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Happy 4 20

April 20, 2012

Although I have never tried marijuana myself, I believe marijuana prohibition to be one of the most damaging laws currently enforced. I don’t like how marijuana makes people stupid and lazy. I don’t like to see people spend their whole lives looking to get high. It seems like a waste, but the cure is far worse than the disease. As bad as it is, drug addiction can be overcome, and people can still lead successful lives and do drugs, just ask our last three presidents. Furthermore, decriminalizing marijuana does not seem to increase its use, which undercuts the entire justification for the laws. If prohibition doesn’t lower use, what good is it?

When the Federal government decided that it didn’t like alcohol consumption, it passed a Constitutional amendment banning it. When the Federal government decided it didn’t like marijuana consumption, a normal law was deemed sufficient. I am virtually alone among those who study the Constitution, in that I place a great deal of weight on the 10th Amendment, which reads “The powers not delegated to the United States by the Constitution, nor prohibited by it to the States, are reserved to the States respectively, or to the people.” Short and sweet. Does the Constitution say that the Federal government has the power to regulate drugs? No. Then guess what? It doesn’t. The FDA, in my opinion, is unconstitutional. The DEA is unconstitutional. If states wish to place restrictions on various drugs, I disagree with them, but I would view it as constitutional.

According to a Gallup poll, over half of people think marijuana should be legalized. Even more hopefully, those most opposed are over 65. A policy might be able to survive being opposed by 50% of the population, but what if it’s 60% or 70%? Especially with medical marijuana gaining ground, I think it is only a matter of time before marijuana prohibition falls apart. How many thousands must die of diseases that could have been treated by marijuana before people admit it has medical uses? If I told you “there’s a drug which can cure brain cancer, but it makes you feel horrible when you take it“, people say, “ok, let’s have it.” But because the drug makes you feel good while it cures your disease, it’s illegal?! What sense does that make?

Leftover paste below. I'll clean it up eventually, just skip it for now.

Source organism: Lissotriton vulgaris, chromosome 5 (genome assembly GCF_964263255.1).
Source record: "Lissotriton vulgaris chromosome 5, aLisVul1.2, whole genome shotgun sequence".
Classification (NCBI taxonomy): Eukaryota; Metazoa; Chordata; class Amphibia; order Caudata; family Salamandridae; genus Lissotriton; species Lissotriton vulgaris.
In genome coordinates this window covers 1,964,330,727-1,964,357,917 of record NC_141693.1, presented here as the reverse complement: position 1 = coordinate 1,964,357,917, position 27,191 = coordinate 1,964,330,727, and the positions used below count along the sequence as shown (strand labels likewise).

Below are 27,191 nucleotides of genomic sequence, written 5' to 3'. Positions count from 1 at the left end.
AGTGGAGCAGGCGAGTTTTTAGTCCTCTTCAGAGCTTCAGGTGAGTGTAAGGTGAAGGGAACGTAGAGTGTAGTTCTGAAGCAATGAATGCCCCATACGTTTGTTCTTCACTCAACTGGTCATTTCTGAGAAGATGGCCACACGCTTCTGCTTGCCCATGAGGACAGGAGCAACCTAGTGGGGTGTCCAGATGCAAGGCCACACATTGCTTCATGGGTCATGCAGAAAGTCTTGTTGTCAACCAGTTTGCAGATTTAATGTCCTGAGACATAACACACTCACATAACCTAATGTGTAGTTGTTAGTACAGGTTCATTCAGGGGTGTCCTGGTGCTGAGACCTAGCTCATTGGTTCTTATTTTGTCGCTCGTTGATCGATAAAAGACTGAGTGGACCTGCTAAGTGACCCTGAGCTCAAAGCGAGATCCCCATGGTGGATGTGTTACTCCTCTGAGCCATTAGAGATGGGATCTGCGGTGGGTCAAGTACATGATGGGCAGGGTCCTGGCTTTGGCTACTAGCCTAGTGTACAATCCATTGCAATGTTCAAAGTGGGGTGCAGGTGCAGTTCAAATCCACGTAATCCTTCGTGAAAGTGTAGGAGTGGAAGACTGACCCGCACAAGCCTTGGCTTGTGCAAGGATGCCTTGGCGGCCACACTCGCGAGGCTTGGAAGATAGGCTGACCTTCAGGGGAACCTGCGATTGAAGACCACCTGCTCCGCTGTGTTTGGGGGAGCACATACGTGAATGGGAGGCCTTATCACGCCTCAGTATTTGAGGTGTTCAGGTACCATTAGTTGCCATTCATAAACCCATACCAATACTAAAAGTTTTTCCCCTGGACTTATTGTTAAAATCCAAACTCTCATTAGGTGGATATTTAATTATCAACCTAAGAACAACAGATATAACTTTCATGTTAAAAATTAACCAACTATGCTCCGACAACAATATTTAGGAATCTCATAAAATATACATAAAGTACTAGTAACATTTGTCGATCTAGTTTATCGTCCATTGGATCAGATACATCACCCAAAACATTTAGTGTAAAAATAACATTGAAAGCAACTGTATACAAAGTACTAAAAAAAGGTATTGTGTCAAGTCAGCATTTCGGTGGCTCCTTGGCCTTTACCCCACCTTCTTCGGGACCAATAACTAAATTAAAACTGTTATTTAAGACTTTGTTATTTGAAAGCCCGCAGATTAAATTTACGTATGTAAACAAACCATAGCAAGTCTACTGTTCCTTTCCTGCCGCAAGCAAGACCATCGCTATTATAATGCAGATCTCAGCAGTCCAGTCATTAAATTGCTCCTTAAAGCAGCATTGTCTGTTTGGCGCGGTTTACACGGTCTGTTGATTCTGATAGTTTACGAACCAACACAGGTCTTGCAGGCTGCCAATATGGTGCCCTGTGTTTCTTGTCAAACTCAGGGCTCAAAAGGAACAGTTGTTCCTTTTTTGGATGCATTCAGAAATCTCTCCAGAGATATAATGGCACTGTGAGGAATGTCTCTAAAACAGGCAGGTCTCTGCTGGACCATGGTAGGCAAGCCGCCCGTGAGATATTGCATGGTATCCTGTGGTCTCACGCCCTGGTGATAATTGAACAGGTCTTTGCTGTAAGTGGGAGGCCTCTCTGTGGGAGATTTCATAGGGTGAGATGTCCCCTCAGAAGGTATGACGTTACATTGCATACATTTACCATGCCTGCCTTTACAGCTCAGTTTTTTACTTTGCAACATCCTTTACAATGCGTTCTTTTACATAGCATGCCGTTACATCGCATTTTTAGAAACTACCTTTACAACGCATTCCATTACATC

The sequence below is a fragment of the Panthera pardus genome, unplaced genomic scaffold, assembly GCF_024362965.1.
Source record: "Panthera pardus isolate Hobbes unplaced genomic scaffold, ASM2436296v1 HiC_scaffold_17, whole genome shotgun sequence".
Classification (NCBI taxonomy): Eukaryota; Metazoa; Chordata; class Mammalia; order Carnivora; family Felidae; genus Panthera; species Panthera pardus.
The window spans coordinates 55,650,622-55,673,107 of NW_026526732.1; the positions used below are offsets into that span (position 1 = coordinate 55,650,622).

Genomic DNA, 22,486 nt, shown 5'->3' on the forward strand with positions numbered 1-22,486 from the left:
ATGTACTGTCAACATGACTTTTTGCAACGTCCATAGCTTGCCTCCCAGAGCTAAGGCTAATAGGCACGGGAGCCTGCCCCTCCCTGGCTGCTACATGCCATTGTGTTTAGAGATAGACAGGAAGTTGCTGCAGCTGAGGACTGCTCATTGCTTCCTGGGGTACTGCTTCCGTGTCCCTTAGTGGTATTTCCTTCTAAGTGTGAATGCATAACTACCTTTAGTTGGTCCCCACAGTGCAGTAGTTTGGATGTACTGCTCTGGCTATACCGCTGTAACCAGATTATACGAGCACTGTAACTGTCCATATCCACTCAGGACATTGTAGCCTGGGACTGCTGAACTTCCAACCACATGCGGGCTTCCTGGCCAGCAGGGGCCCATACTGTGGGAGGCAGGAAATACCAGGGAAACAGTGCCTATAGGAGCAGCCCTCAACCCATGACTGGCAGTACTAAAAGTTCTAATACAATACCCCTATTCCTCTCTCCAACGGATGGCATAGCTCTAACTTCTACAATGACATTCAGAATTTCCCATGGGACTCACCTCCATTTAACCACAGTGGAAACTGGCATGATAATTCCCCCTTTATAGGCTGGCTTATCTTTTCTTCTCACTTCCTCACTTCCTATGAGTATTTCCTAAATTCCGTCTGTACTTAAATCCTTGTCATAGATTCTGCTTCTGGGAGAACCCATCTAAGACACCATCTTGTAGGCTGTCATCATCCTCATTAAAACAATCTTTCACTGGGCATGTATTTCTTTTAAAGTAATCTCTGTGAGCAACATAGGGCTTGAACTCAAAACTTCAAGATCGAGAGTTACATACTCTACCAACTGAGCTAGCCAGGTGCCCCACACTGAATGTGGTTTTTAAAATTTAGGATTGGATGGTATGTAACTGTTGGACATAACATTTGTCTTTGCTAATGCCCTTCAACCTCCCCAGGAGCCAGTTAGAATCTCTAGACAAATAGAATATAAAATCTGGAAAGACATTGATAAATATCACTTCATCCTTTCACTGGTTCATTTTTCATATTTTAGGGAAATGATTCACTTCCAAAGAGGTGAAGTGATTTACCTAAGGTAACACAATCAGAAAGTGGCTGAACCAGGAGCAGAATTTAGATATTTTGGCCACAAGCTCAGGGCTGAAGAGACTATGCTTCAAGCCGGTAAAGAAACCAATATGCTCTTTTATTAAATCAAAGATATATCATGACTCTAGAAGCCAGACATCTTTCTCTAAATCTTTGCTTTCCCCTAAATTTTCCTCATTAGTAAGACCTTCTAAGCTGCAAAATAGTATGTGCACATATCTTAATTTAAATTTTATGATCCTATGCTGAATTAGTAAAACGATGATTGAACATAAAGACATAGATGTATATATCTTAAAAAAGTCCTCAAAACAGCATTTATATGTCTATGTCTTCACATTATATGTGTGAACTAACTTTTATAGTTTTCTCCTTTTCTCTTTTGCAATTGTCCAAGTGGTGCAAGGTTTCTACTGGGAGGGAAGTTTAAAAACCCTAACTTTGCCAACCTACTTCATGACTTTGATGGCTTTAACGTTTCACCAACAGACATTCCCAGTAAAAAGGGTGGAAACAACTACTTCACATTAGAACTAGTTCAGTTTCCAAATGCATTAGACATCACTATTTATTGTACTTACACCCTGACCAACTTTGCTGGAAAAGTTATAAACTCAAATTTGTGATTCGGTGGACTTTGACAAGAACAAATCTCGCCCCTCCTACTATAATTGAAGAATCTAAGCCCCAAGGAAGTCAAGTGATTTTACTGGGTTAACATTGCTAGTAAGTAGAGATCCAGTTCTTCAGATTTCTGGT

The majority of Americans have tried marijuana. A drug with such high demand will find a way to get to the consumer, one way or another. After decades of killing and imprisoning thousands of drug dealers and producers, the flow of marijuana to users is still going strong. Prohibition simply transfers the gains from trade from legitimate businesses to criminals and thugs. Young men are drawn to the relatively high wages of drug dealers and away from legitimate employment.

America has the largest prison population in the world, by a wide margin, and it is in large part because of our thick-headed insistence that drug consumption is better dealt with by throwing people in jail for 20 years than it is by getting them help to cure the addiction, when all that does is destroy their lives even further and push them away from society. By putting tremendous amounts of money in the hands of criminals, marijuana prohibition encourages corruption in our police forces and civil forfeiture abuses. Drug prohibition is a cancer that is eating away the fabric of our society and our legal system.

People are people, and they always will be. People are flawed, and they give in to temptation, and they make mistakes. But isn’t it better to try to correct those mistakes, rather than destroying their lives? Is harsh vengeance really a necessary reaction to a victimless crime? I think it’s time to start looking at drug users as human beings.

The quality of mercy is not strain’d,
It droppeth as the gentle rain from heaven
Upon the place beneath: it is twice blest;
It blesseth him that gives and him that takes:
‘Tis mightiest in the mightiest: it becomes
The throned monarch better than his crown;
His sceptre shows the force of temporal power,
The attribute to awe and majesty,
Wherein doth sit the dread and fear of kings;
But mercy is above this sceptred sway;
It is enthroned in the hearts of kings,
It is an attribute to God himself;
And earthly power doth then show likest God’s
When mercy seasons justice.
Portia, The Merchant of Venice, Act 4, Scene 1

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